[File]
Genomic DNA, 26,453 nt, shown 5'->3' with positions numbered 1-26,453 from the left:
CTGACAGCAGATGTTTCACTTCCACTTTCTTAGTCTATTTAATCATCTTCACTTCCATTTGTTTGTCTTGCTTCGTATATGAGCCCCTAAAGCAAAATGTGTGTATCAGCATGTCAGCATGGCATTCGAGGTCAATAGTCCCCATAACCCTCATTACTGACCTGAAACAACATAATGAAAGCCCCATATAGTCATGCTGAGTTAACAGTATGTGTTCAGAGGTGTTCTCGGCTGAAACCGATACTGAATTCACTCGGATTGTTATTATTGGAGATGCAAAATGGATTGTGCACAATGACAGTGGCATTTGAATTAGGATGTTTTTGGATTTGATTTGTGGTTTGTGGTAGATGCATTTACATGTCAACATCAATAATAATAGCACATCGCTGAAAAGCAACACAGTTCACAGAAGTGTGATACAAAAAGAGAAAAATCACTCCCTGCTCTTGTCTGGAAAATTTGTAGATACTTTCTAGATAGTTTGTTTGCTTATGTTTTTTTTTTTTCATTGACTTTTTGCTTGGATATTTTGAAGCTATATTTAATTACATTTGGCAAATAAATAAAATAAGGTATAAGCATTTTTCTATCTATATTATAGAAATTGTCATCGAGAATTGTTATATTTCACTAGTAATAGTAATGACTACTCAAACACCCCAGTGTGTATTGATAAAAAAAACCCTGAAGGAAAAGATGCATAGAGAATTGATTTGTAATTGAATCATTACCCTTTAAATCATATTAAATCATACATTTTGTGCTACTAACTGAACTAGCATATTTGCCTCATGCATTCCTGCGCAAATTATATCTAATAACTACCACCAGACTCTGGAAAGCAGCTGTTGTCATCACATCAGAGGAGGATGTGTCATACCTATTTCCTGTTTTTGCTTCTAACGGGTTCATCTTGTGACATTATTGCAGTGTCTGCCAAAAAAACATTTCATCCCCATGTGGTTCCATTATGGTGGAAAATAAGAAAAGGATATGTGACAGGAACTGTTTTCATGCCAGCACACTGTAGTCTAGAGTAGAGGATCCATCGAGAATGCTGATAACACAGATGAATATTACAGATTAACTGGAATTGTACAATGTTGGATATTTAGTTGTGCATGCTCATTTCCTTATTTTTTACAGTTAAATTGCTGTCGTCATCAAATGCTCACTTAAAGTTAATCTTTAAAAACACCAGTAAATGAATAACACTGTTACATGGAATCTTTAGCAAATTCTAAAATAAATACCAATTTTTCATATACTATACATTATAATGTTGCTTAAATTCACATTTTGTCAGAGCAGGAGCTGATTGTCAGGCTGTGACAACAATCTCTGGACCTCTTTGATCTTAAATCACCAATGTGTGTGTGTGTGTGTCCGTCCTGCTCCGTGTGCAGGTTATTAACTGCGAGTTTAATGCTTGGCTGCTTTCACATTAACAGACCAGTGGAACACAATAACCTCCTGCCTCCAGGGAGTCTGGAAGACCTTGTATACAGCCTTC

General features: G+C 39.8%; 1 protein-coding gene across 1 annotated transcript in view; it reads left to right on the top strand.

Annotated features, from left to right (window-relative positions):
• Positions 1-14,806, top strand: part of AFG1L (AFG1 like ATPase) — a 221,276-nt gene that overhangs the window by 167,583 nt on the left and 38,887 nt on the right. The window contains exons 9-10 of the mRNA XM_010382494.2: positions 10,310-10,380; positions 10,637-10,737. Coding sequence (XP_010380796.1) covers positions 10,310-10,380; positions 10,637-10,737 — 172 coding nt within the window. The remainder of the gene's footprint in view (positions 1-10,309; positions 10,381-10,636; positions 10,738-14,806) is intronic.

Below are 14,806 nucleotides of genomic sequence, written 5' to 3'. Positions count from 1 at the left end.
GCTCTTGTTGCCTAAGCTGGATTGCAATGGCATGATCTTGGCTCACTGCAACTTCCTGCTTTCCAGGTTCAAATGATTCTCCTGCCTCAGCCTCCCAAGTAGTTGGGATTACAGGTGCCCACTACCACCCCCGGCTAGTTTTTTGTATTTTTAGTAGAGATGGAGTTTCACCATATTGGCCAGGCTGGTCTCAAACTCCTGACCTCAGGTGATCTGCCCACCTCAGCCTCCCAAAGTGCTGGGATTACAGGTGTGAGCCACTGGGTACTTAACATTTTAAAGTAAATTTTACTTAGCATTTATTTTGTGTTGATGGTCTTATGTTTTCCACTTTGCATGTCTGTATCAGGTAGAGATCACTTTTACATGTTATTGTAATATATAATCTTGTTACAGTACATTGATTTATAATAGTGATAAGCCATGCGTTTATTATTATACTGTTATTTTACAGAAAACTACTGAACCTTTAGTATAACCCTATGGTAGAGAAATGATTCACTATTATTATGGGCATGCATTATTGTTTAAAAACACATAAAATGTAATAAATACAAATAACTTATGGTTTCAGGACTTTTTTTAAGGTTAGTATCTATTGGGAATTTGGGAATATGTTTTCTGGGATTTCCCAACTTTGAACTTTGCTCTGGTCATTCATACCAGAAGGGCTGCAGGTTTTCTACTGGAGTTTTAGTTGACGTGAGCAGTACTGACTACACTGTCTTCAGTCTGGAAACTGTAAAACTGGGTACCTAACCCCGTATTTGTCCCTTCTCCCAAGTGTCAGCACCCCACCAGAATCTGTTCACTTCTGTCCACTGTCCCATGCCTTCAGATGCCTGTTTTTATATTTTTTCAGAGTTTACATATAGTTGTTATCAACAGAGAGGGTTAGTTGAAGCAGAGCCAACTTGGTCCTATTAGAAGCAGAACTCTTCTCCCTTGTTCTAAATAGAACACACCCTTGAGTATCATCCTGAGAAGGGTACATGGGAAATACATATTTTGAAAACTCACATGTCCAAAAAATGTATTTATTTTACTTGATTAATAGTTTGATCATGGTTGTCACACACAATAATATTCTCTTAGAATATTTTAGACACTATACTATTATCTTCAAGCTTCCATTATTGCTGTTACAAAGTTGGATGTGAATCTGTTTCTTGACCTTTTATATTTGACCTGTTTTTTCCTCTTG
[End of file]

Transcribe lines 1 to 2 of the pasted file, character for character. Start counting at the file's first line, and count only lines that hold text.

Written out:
Genomic DNA, 26,453 nt, shown 5'->3' with positions numbered 1-26,453 from the left:
CTGACAGCAGATGTTTCACTTCCACTTTCTTAGTCTATTTAATCATCTTCACTTCCATTTGTTTGTCTTGCTTCGTATATGAGCCCCTAAAGCAAAATGTGTGTATCAGCATGTCAGCATGGCATTCGAGGTCAATAGTCCCCATAACCCTCATTACTGACCTGAAACAACATAATGAAAGCCCCATATAGTCATGCTGAGTTAACAGTATGTGTTCAGAGGTGTTCTCGGCTGAAACCGATACTGAATTCACTCGGATTGTTATTATTGGAGATGCAAAATGGATTGTGCACAATGACAGTGGCATTTGAATTAGGATGTTTTTGGATTTGATTTGTGGTTTGTGGTAGATGCATTTACATGTCAACATCAATAATAATAGCACATCGCTGAAAAGCAACACAGTTCACAGAAGTGTGATACAAAAAGAGAAAAATCACTCCCTGCTCTTGTCTGGAAAATTTGTAGATACTTTCTAGATAGTTTGTTTGCTTATGTTTTTTTTTTTTCATTGACTTTTTGCTTGGATATTTTGAAGCTATATTTAATTACATTTGGCAAATAAATAAAATAAGGTATAAGCATTTTTCTATCTATATTATAGAAATTGTCATCGAGAATTGTTATATTTCACTAGTAATAGTAATGACTACTCAAACACCCCAGTGTGTATTGATAAAAAAAACCCTGAAGGAAAAGATGCATAGAGAATTGATTTGTAATTGAATCATTACCCTTTAAATCATATTAAATCATACATTTTGTGCTACTAACTGAACTAGCATATTTGCCTCATGCATTCCTGCGCAAATTATATCTAATAACTACCACCAGACTCTGGAAAGCAGCTGTTGTCATCACATCAGAGGAGGATGTGTCATACCTATTTCCTGTTTTTGCTTCTAACGGGTTCATCTTGTGACATTATTGCAGTGTCTGCCAAAAAAACATTTCATCCCCATGTGGTTCCATTATGGTGGAAAATAAGAAAAGGATATGTGACAGGAACTGTTTTCATGCCAGCACACTGTAGTCTAGAGTAGAGGATCCATCGAGAATGCTGATAACACAGATGAATATTACAGATTAACTGGAATTGTACAATGTTGGATATTTAGTTGTGCATGCTCATTTCCTTATTTTTTACAGTTAAATTGCTGTCGTCATCAAATGCTCACTTAAAGTTAATCTTTAAAAACACCAGTAAATGAATAACACTGTTACATGGAATCTTTAGCAAATTCTAAAATAAATACCAATTTTTCATATACTATACATTATAATGTTGCTTAAATTCACATTTTGTCAGAGCAGGAGCTGATTGTCAGGCTGTGACAACAATCTCTGGACCTCTTTGATCTTAAATCACCAATGTGTGTGTGTGTGTGTCCGTCCTGCTCCGTGTGCAGGTTATTAACTGCGAGTTTAATGCTTGGCTGCTTTCACATTAACAGACCAGTGGAACACAATAACCTCCTGCCTCCAGGGAGTCTGGAAGACCTTGTATACAGCCTTC